"...the match had not long been in progress when spectators realised that Essendon was only taking it in picnic or Interstate fashion and after half-time it was apparent to all keen observers that seven or eight Essendon players were not doing the best and the crowd told them so. After the game there was dissension in the Essendon training room and allegations by some Essendon supporters that some of their team had taken Footscray money."The Blair document also mentions fists flying in the Essendon rooms after the game the week before the Champions of Victoria match (v Richmond) post game, and that divisions in the club meant that some players were not even willing to play in the Champions of Victoria game.
John Lack, Chris McConville, Michael Small and Damien Wright also note in their Footscray club history (A History of the Footscray Football Club: Unleashed) that fists flew in the Essendon rooms post-game as well.
The Blair document also details other possible matches fixed or bribes paid back in the early years of football.
Dave MacNamara addressed the existence of match fixing in the opening of his 1914 book 'Football'. In 1910, three Carlton players were accused of accepting bribes, two of whom were suspended for five years by the league.
Of greater significance were the allegations of four Port Melbourne players following the 1922 VFA Grand Final that they had been offered payments by Footscray’s club-president, George Sayer and a former player, Vernon Banbury. Both men were brought before the VFA commission. Banbury was outed for life and charges against Sayer were not sustained.
George Sayer, mentioned above as President of Footscray during the Port Melbourne / Footscray bribery scandal final of 1922 awas still President of Footscray for the 1924 match, and he is also noted as being a colourful identity around football at the time. Notably as a key bank roller of the talent the 'Scray's had collected, but also as one involved in gambling houses and illegal lotteries.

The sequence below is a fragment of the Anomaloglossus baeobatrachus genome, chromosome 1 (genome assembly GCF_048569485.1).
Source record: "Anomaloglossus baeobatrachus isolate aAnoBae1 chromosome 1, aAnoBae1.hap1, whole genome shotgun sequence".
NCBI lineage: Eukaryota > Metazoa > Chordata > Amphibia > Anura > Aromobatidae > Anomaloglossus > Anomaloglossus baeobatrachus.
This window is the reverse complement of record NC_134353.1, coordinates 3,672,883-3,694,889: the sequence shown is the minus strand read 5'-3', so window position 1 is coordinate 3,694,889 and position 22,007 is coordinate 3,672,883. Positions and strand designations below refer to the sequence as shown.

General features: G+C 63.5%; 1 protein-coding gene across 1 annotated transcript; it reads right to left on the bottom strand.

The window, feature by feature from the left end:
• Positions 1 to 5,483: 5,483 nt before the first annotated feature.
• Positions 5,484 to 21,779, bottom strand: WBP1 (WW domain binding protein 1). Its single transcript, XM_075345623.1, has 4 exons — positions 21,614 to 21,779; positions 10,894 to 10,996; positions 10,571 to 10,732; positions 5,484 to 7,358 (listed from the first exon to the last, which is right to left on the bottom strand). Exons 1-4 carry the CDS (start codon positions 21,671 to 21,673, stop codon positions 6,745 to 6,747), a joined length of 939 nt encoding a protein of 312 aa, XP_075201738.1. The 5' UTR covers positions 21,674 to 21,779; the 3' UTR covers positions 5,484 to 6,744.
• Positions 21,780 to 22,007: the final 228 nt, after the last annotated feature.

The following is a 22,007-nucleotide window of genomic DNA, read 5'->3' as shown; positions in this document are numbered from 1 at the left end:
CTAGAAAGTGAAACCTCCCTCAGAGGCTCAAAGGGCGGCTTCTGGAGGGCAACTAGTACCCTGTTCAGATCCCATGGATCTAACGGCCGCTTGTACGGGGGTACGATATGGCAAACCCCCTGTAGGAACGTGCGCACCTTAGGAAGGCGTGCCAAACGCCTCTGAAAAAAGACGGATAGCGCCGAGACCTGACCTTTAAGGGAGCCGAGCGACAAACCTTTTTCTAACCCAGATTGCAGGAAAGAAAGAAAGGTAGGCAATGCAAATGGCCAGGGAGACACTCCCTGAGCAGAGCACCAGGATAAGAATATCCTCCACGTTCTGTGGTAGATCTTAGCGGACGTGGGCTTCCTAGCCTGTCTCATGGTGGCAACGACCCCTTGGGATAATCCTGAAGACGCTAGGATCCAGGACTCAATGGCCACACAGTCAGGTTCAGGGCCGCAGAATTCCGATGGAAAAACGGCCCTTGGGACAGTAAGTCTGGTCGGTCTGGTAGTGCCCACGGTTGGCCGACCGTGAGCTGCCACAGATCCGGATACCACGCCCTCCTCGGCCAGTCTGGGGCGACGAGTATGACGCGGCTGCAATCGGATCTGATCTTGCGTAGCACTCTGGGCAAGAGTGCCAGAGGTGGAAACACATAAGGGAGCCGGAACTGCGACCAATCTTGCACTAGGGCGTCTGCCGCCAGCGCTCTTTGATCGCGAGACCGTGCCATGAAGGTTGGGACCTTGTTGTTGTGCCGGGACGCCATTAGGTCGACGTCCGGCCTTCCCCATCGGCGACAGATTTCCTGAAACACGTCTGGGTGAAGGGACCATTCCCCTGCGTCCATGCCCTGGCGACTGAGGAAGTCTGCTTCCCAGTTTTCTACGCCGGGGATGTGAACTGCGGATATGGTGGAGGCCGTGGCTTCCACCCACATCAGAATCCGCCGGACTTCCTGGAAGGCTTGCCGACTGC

The Australian Football website page on the history of the Footscray club also describes George Sayer in the following terms:
Footscray's president, George Sayer, "a curious mixture of self-made industrialist and gambling king"*, who was in a sense synonymous with the club. When rumours began to circulate of Sayer's involvement in bribes being offered to Essendon players prior to the 1924 championship clash it was, in effect, the good name of the Footscray Football Club that was being besmirched.
Irate at what they saw as petty victimisation, the club's members rallied behind their president, who was comfortably re-elected at the 1926 Annual General Meeting, only for the league to refuse to accept him. With the threat of compulsory disaffiliation looming, Sayer chose to do the honourable thing, and resign "for the good of the team".*
* (Refference: John Lack, Chris McConville, Michael Small and Damien Wright: A History of the Footscray Football Club: Unleashed).
Australian Football also has a track record of colourful identities being on the margins of the game. Most well known of course would be John Wren (right), famous for his Collingwood tote (illegal betting house that revolutionised betting in Australia).
The current discussions around the Australian Crime Commission "Organised Crime and Drugs in Sport" report is sobering for the grerater footballing community. And looking back at the history of the game, it is fair to say that organised crime has been noted as having influence in football, and it probably wont be the last time either.
The Blair analysis is well worth study if you are a fan of the history of the game, and we encourage you to do so. It also says so much about what can happen when allegations of impropriety are not fully examined by the governing body.